We also saw HFP's short film, commissioned by the RSPB, on Hen Harriers highlighting the conflicting interests of those managing moorland for grouse shooting - very important to the rural economy - and hen harriers. Possible solutions to this conflict are being explored at Langholm Moor and there is good news this year. The Hen harriers there have had an incredible breeding season with ten successful nests fledging 47 young, more than in the previous six breeding seasons combined. A recent edition of Radio 4's Shared Planet series focused on the Hen Harriers at Langholm in exploring conflicts, and solutions, between people promoting species conservation and those who perceived that their livelihoods would be threatened by conservation measures.

You can find out more about Reel Green's great local food suppliers

The success of the day was due in no small part to Vicki and Marc of Haltwhistle Film Project who sourced all the films and managed the projection on the day so smoothly.
Huge thanks also to Carol and Walter, of The Comrades Club, for use of all the Club's facilities completely free of charge. And to Haltwhistle Guides for excellent service in the Garibaldi Café.
Thanks also to the Northumberland National Park, The Smith (Haltwhistle and District) Charitable Trust, and Queens Hall Art Centre for sponsoring the event.

14th December Farmers' Market & Green Christmas Fair

Farmers' Market: 10am-2pm Greenhead Village Hall. This friendly market is on the second Sunday of every month. In December they'll be all the regular stalls plus extra seasonal treats. Great quality food from local farmers and artisan producers is guaranteed.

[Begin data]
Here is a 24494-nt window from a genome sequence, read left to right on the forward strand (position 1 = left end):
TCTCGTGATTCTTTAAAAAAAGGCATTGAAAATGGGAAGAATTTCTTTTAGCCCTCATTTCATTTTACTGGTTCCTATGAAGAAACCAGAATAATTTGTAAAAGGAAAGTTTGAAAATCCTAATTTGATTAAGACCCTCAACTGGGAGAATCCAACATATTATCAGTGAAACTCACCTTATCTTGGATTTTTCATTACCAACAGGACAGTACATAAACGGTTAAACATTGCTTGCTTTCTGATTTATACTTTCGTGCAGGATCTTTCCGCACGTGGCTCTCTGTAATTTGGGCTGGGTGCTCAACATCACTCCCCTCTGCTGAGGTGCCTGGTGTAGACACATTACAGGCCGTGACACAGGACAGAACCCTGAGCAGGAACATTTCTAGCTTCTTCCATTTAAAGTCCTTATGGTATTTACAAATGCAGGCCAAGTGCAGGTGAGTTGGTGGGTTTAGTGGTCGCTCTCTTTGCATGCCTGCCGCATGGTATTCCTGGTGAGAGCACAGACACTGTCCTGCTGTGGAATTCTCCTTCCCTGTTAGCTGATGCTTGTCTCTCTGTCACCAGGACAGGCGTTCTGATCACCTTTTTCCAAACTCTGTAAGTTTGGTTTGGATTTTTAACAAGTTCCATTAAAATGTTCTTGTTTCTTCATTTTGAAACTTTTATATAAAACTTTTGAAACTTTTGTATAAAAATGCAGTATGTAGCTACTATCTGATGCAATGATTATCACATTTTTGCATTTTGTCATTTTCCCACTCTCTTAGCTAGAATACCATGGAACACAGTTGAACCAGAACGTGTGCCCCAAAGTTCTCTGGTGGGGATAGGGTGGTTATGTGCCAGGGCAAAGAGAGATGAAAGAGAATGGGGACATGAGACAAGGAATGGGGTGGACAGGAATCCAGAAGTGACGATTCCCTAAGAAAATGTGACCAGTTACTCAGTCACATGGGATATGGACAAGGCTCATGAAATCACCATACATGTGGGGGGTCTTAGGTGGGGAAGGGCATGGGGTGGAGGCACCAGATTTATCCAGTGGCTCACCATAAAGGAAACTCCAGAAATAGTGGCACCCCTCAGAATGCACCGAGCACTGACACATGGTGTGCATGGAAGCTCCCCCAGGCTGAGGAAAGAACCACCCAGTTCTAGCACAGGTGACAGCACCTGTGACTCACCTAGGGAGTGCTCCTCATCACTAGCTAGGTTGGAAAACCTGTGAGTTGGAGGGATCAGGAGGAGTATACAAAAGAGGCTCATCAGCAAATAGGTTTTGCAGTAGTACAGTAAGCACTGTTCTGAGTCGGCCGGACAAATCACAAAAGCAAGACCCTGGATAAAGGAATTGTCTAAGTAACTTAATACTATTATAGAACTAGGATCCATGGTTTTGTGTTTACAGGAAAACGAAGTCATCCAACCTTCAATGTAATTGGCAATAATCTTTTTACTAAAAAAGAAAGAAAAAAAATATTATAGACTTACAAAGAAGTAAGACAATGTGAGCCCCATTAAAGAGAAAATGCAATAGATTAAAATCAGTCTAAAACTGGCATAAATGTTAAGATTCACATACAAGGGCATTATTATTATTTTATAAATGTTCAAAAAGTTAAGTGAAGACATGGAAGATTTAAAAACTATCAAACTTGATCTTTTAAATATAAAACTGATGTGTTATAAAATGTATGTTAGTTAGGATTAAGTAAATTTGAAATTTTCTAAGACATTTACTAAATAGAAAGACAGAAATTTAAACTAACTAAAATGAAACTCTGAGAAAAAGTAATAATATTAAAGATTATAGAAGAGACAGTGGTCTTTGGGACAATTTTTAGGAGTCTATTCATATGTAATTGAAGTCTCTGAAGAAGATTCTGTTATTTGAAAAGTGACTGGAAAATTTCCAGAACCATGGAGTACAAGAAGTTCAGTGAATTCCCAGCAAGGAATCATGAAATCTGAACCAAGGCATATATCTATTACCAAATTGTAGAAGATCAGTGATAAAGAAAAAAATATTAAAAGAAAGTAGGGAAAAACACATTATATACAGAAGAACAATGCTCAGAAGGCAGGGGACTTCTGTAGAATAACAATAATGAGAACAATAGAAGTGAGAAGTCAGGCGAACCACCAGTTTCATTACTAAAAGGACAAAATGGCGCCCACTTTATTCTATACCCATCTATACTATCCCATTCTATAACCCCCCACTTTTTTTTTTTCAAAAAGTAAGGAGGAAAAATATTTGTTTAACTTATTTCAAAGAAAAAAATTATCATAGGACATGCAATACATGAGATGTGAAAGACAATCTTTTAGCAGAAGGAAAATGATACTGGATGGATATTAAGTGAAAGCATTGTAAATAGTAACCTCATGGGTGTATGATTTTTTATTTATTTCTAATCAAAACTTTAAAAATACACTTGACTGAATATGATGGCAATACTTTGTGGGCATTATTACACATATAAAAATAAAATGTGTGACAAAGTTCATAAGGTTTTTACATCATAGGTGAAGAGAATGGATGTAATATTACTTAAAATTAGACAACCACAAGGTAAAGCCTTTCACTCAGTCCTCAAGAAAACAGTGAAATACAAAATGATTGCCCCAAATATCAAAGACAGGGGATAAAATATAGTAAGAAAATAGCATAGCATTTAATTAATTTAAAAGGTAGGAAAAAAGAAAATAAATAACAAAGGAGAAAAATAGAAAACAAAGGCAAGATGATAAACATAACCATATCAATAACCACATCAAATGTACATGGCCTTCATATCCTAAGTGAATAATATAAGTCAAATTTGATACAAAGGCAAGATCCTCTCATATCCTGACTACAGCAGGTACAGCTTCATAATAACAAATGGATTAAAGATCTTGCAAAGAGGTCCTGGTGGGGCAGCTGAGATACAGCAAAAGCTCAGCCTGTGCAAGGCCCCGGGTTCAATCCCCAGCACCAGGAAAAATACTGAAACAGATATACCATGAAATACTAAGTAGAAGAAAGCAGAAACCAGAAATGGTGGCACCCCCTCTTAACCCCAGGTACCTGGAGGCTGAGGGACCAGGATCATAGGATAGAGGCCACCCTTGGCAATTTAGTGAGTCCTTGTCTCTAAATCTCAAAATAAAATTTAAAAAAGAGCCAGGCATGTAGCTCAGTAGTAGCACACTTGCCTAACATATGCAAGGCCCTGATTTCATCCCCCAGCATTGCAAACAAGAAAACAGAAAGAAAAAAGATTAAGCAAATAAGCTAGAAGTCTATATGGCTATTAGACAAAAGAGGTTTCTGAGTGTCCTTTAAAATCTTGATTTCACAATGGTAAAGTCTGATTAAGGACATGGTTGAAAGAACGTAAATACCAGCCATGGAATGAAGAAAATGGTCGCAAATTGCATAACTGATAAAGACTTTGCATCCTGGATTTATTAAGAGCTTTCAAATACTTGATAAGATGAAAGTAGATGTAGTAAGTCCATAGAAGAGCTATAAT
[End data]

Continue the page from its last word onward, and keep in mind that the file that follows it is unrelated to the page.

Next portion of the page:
Green Christmas Fair 10am to 3pm in the Function Room of the Greenhead Hotel. Natural, recycled and handmade - Christmas gifts that don't cost the earth.

Food producers wanting a stall contact Wendy Bond 016977 47448
Craftspeople wanting a stall contact Sue Seymour 016977 47359

Wovember is an online campaign every November (geddit?) emphasising the connection between the yarn and the animals that grow it. Wovember rails against the appropriation of the terms 'woolly' and 'fleece' by fabrics made entirely from synthetic fibres. Sally Antil, a local wool champion, will be writing for the Wovember blog this year. Sally's group Fibre Fridays meets on the second Friday of every month in Gilsland Village Hall.

Planting for Spring colour and pollen for hungry bees.

  • Grape hyacinths (muscari) are popular with the solitary hair footed flower bee (Anthophora plumipes), which looks like a bumblebee but zips about more like a hoverfly.
  • Crocus (strictly a corm, not a bulb) is also loved by bees, large swathes of crocus come alive with the sound of urgent buzzing on sunny spring days. The flowers close at night, only fully opening in sunshine, so bumblebee queens may spend the night in these floral cocoons, before breakfasting on nectar in the morning sun.
  • Another bee favourite is Fritillaria Meleagris (snakeshead) which grows in shady damp spots and has charming bell-shaped flowers with intricate chequer-board markings.
  • If you don't like spring bulbs, grow early flowering helleborus, native primroses and lungwort (pulmonaria) instead. Better still, grow them in conjunction with bulbs, and in spring, take time to watch the first, hungry bees come to your garden.

South Tyne Sustainability aims to reduce the impact of the community of Haltwhistle and surrounding villages on our environment. This will help individuals, families and our community save money and resources and ensure a more sustainable future for us all.

To join STS contact Sue Seymour, 016977 47359